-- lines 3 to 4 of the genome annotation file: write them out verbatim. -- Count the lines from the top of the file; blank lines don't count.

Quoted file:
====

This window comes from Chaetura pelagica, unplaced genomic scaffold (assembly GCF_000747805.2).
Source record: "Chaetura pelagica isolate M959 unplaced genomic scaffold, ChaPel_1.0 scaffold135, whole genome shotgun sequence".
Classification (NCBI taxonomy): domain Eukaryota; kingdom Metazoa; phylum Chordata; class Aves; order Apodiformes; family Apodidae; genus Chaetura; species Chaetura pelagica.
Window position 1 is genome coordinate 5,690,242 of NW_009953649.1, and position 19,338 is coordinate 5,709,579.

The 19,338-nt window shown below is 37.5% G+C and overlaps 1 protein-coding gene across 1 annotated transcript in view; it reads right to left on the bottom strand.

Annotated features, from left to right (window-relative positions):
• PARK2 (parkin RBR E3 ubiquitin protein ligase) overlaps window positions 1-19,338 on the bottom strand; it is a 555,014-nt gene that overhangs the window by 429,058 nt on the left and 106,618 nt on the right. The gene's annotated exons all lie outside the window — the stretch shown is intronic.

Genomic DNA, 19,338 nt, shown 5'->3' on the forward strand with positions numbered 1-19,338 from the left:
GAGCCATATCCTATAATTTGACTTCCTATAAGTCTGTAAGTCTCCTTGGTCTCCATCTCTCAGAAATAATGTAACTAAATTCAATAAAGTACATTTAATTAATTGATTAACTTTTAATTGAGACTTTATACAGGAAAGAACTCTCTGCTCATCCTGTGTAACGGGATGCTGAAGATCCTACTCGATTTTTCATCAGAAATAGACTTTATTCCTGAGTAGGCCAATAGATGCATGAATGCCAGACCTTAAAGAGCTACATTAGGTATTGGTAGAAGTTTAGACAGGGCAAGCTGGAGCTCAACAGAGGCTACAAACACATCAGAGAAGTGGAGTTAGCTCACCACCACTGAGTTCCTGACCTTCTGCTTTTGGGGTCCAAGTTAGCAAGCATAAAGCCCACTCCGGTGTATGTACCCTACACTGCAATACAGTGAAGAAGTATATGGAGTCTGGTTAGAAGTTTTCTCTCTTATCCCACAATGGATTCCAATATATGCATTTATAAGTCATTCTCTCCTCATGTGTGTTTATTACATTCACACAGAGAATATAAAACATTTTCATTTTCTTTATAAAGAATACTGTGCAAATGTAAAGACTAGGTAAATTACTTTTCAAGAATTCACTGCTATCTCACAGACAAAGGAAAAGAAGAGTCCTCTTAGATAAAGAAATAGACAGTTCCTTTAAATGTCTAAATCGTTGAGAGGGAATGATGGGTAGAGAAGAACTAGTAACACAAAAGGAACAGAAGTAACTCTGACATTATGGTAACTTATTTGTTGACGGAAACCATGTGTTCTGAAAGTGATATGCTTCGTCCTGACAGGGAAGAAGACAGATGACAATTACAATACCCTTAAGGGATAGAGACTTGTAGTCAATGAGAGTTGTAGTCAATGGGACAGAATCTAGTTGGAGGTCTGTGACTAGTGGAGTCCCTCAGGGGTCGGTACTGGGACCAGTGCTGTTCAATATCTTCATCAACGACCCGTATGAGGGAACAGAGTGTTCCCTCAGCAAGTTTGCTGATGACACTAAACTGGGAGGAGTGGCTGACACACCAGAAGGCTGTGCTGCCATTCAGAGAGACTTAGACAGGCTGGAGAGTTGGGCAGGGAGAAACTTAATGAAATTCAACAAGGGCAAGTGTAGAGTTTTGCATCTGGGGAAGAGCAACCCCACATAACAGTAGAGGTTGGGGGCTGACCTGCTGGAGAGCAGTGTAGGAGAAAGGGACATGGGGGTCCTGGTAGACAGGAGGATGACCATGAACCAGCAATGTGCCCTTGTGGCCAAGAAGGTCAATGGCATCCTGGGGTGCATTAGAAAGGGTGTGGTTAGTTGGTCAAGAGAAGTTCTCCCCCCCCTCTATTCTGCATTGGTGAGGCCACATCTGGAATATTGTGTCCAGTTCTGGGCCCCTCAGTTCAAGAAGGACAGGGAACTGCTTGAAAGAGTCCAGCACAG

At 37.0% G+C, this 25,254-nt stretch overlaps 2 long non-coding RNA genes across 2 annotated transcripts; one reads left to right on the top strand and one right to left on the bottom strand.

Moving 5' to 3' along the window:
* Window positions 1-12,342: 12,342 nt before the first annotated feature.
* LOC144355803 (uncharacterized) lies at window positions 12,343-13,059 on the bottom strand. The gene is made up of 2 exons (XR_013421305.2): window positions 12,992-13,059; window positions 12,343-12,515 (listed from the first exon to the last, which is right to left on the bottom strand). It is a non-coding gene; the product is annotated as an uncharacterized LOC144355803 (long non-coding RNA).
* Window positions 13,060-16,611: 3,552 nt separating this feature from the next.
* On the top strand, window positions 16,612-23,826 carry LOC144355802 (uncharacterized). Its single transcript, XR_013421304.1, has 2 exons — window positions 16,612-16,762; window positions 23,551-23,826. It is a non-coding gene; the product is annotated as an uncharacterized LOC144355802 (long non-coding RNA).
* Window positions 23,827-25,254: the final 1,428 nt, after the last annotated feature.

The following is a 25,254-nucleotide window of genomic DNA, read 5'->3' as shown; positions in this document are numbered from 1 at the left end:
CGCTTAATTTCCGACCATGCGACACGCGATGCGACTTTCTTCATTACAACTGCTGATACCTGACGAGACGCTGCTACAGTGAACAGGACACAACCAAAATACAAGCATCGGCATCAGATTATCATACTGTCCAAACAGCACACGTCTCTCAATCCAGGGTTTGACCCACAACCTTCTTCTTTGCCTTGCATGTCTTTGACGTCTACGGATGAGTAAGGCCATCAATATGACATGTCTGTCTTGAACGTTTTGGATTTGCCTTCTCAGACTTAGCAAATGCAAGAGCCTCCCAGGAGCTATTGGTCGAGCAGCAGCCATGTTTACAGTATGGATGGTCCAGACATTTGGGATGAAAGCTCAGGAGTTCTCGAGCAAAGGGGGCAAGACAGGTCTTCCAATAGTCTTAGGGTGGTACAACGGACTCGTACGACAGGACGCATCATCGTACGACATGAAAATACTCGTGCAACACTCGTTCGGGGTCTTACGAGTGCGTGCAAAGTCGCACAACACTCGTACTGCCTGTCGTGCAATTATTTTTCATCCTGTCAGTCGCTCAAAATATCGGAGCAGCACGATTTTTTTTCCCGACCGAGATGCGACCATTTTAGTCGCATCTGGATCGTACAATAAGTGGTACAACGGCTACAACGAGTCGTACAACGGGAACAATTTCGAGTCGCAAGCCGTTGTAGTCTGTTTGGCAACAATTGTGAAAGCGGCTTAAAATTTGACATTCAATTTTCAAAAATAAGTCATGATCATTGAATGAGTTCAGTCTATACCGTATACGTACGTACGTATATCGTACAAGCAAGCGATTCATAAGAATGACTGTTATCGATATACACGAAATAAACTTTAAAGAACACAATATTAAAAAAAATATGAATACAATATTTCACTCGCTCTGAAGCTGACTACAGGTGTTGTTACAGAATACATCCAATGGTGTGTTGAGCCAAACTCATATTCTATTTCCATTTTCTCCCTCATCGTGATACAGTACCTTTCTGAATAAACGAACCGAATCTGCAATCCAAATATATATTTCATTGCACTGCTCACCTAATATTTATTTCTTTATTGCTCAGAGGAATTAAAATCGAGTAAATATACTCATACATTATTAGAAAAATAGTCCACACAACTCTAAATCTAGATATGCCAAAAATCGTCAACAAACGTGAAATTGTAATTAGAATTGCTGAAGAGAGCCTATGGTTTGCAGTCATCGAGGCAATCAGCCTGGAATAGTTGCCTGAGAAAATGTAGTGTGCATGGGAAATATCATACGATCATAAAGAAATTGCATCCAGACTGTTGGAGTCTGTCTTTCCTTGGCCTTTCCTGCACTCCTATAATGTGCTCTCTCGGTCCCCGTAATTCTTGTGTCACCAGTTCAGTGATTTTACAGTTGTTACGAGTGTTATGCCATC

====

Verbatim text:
Classification (NCBI taxonomy): domain Eukaryota; kingdom Metazoa; phylum Chordata; class Aves; order Apodiformes; family Apodidae; genus Chaetura; species Chaetura pelagica.
Window position 1 is genome coordinate 5,690,242 of NW_009953649.1, and position 19,338 is coordinate 5,709,579.